Disciples Count – Territorial Evangelism and Discipleship Emphasis

In 1991, MISSION2000 gave the Western Territory an expansive vision of growth for the last decade of the millennium. For the past three years, PeopleCount! has challenged every soldier to duplicate themselves through acts of kindness, invitation and mentoring. In these years, the territory has seen record growth in the number of seekers, soldiers and new corps. Now, in these final years of MISSION2000, our Territorial Commander, Commissioner David Edwards, calls us to renewed commitment to Christ’s great Commission, “Therefore, go and make disciples…” (Matthew 28:19) NIV

Not a Campaign But a Personal Challenge

Disciples Count is not a program or a campaign in the traditional sense. The Salvation Army already has a vast array of creative and diverse programs. Disciples Count is meant to support local programs and new initiatives by focusing attention on the Biblical priorities of evangelism and discipleship. Bringing people to Christ and helping them grow as obedient disciples is fundamental to who we are as Christians and Salvationists. Disciples Count challenges every corps and every Salvationist to evaluate what they do in terms of discipleship and discipling.

If Disciples Count is successful, every Salvationist will gain a greater understanding of discipleship as a process of growing in spiritual knowledge, obedience and maturity. There will be renewed commitment to the life and ministry of the corps through growing stewardship of time, talent and treasure. There will be discovery and exercise of spiritual gifts for the development of others and the health and growth of the whole corps. Salvationist will be both true disciples and disciplers of others, fulfilling Christ’s Great Commission in Matthew 28:19-20.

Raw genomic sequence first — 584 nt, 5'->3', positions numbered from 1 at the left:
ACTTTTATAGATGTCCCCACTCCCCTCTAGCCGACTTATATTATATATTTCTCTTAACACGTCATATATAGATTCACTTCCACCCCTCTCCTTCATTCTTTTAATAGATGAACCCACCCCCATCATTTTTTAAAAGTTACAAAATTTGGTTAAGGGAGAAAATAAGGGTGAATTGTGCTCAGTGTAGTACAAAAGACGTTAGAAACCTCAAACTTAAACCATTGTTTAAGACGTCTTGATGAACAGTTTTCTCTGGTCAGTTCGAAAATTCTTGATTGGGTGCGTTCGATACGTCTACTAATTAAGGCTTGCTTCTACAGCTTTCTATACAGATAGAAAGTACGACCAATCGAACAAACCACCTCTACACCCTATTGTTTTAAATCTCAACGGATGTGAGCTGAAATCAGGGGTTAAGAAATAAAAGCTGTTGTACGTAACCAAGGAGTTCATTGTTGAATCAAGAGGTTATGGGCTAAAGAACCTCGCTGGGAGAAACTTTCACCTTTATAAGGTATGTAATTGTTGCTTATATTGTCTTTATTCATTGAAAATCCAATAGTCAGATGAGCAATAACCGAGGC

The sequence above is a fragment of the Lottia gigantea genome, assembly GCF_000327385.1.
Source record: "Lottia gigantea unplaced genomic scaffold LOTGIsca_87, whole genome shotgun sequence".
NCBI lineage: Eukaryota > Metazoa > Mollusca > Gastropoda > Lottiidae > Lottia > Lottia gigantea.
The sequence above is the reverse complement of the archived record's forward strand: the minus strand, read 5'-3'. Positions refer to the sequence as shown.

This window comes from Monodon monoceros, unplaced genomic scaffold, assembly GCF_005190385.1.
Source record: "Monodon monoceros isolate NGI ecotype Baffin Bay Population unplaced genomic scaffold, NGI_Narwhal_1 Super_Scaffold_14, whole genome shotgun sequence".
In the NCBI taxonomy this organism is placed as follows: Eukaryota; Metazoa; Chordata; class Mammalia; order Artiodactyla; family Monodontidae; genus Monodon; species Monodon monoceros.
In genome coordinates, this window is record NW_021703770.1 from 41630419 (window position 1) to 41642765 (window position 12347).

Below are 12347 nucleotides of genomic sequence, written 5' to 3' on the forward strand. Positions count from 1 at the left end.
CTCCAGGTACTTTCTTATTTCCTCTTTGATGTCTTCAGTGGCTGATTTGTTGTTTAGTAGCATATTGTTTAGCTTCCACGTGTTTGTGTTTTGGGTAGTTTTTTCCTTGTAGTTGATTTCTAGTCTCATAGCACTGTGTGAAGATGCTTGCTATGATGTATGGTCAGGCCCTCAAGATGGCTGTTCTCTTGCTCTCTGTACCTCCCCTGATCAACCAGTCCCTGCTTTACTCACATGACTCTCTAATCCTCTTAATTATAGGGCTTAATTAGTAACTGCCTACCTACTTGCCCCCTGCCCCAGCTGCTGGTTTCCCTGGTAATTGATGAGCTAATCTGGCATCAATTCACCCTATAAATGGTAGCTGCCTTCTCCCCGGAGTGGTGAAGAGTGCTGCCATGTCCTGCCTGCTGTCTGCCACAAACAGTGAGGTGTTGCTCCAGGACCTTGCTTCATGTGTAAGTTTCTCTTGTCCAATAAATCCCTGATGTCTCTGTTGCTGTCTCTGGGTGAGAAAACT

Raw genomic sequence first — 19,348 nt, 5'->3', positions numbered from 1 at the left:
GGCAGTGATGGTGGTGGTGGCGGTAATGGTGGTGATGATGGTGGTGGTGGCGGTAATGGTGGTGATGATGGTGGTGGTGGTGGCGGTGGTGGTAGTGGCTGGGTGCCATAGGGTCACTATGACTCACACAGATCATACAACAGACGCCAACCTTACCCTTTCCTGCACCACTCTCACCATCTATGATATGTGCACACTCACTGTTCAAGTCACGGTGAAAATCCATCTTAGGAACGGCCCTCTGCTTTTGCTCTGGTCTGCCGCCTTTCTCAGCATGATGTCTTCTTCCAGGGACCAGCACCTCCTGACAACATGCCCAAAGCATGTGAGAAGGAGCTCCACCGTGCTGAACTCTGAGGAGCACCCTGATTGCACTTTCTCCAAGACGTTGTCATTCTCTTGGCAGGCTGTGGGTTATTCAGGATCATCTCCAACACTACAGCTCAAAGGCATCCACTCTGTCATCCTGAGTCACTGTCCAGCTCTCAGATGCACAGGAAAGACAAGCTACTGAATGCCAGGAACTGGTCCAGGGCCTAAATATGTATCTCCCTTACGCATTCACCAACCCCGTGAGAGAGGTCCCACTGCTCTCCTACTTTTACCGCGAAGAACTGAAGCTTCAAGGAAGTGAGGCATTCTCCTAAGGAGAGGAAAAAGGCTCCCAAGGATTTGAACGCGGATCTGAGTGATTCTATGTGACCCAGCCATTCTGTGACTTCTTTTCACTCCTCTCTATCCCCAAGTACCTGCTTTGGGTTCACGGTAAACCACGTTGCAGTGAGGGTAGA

The Western Territory is perhaps the most diverse in the Army world in terms of languages and culture.There is no sure-fire, one-size-fits-all program that can meet the evangelism and discipleship needs of every corps and center. Disciples Count offers instead multiple options to meet the needs and resources of the local setting.

Disciples Count comes without special reports, forms, timetables or numeric goals. This is a direct result of feedback sought from the Territorial layman and officer council (TERLOC) and the MISSION2000 Council. Rather than imposing from “top down,” Disciples Count takes into account local needs and affirms local leadership by providing direction, choices and resources. Every corps should prayerfully and carefully determine their best strategies for making disciples truly count. Accountability for qualitative and quantitative results are already in place through statistics, reviews and other processes. Local ownership and commitment is key to the success of this emphasis.

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